9. The questions you suggest are wildly inappropriate. A better idea: Presumably, you know something of the activities she likes. Research those activities to find one that you and she can do as a couple. Suggest an outing. (My ex was way into arts and crafts. Our first "date" was at a crafts fair. She had a blast; I merely tolerated it. But it showed, in action, my interest in her as a person.) Failing that, there's the old standby: "Would you like to do lunch (or dinner)?" It's as simple as that. How she responds will tell you all that you need to know.
  10. It's immoral to pointlessly prolong your own suffering. How she feels and who she is seeing is her business, not yours. You really have just two choices here, assuming you respect yourself and you respect her: Either you talk to her and explain your prior stupidity or you absolutely abandon any possibility of a relationship beyond friendship. Anything else is a self-destructive compromise. If you can do neither, you have doomed yourself (and maybe her, depending on how screwed up you let yourself become) to wholly unnecessary misery. If you do the former, the worst that'll happen, beyond the embarrassment of admitting your own foolishness, is that she'll tell you that you had your chance and blew it. But even then, you'll at least know where you stand. If you do the latter, you can then begin self-policing the part of you that insists on the impossible and thereby hasten your psychological recovery from your mistake. I'd recommend, in this case, staying away from her until you've managed that recovery, but I wouldn't say that it is essential to do so.
  11. She expressed interest. You played hard to get and then acted disinterested. Anyone would likely have dropped you under those circumstances. She then went looking for someone who was interested and not playing games. (Yes, I know that's not how you see it. But it is likely how she saw it.) What else would you expect? If you want her, stop playing games with yourself about being "not in her league" and get your ass onto the playing field. Otherwise, get out of the situation and stop making yourself miserable. Remember: You and you alone are responsible for your choices. And if you want a consequence, you and you alone are responsible for enacting the cause of your desired consequence.
  12. 1) The index page has no links like that. 2) That person has no apparent reason to be on this site. 3) The bulk of the message is an ad for staysafe.org. 4) That person claims the link is relevant to this site, when anyone reading it would know better. 5) The two similar messages were sent almost two months apart. In short, this is pure spam. It's an old variety: "We're not really spamming, we're providing a public service, notifying of broken links!" (Or some other excuse.)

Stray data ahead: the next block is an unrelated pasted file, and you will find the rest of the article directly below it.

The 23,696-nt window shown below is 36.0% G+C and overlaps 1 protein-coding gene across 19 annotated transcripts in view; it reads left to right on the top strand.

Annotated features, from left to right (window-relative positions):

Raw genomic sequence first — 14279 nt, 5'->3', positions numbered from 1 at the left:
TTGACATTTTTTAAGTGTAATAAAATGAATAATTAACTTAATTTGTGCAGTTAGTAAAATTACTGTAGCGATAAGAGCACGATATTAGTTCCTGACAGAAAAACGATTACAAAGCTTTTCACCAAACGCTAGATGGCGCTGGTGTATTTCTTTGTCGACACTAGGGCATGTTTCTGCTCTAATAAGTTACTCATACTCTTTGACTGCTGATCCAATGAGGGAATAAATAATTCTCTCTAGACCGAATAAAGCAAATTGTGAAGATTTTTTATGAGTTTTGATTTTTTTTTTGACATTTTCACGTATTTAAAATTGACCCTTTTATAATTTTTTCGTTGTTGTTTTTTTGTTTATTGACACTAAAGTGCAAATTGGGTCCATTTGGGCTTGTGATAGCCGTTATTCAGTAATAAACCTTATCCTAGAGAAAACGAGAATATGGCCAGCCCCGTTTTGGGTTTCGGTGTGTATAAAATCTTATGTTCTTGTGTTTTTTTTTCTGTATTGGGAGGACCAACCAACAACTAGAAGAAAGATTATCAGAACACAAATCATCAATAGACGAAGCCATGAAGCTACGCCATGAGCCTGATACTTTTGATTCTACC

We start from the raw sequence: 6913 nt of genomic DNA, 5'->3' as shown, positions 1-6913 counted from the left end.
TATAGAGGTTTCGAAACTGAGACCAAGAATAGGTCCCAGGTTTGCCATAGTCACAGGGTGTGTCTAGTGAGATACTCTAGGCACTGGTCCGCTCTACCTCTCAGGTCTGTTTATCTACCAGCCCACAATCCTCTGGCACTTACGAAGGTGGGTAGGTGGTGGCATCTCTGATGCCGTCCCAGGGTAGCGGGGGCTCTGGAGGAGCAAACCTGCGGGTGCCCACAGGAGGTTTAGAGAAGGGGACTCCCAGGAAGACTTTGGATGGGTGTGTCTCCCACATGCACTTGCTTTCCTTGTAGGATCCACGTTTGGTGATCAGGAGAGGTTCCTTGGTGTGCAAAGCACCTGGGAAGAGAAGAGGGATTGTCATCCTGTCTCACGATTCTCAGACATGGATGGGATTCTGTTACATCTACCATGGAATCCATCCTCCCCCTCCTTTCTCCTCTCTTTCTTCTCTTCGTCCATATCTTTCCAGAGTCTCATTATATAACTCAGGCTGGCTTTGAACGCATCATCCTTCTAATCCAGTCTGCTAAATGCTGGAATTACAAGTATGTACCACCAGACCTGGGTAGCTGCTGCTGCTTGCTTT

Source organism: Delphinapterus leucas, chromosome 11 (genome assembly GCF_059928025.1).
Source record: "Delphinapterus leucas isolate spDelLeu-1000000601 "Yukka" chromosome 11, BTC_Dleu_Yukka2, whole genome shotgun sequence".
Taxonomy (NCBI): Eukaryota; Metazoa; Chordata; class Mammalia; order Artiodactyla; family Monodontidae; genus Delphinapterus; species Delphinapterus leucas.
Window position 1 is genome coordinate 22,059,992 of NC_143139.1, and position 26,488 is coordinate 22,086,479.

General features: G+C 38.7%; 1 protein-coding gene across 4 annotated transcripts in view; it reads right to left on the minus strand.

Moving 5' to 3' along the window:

13. You are equivocating. Rand meant by this that one should not read into things that which is not there, that one should use the actual meanings of the words, not some approximation. That's a proper use of "literal". But you're looking for the "one true meaning" of a statement, which you want to exist independently of the context of the statement. That's not "literal", that's "arbitrary". Come back when you've learned the difference. For now, you're in my ignore list.
  14. In my case, the issue is simple: Money. Or, rather, the lack of it.....
  15. The literal interpretation you're asking for does not exist. Such could only exist if each word and each syntactic structure had exactly one meaning. Language does not work that way. Understanding any statement requires interpreting it within its context, rather than as an isolated statement. The operative principle is that of benevolence. One assumes, unless it is proven otherwise, that a writer (or speaker) has something meaningful to say. This requires, not literal interpretation, but contextual interpretation. The question is not, "what meaning is assigned to this statement by the dictionary and rules of grammar?" (a question that essentially never has a determinate answer) but "what meaning, among the possible legitimate meanings, will make this statement part of a coherent whole?". As a general rule, the demand for a literal interpretation (or the insistence on a particular interpretation as "the" literal interpretation) is an attempt to inject the arbitrary into a discussion. It should be rejected with whatever degree of firmness is necessary to preserve the integrity of the discussion forum.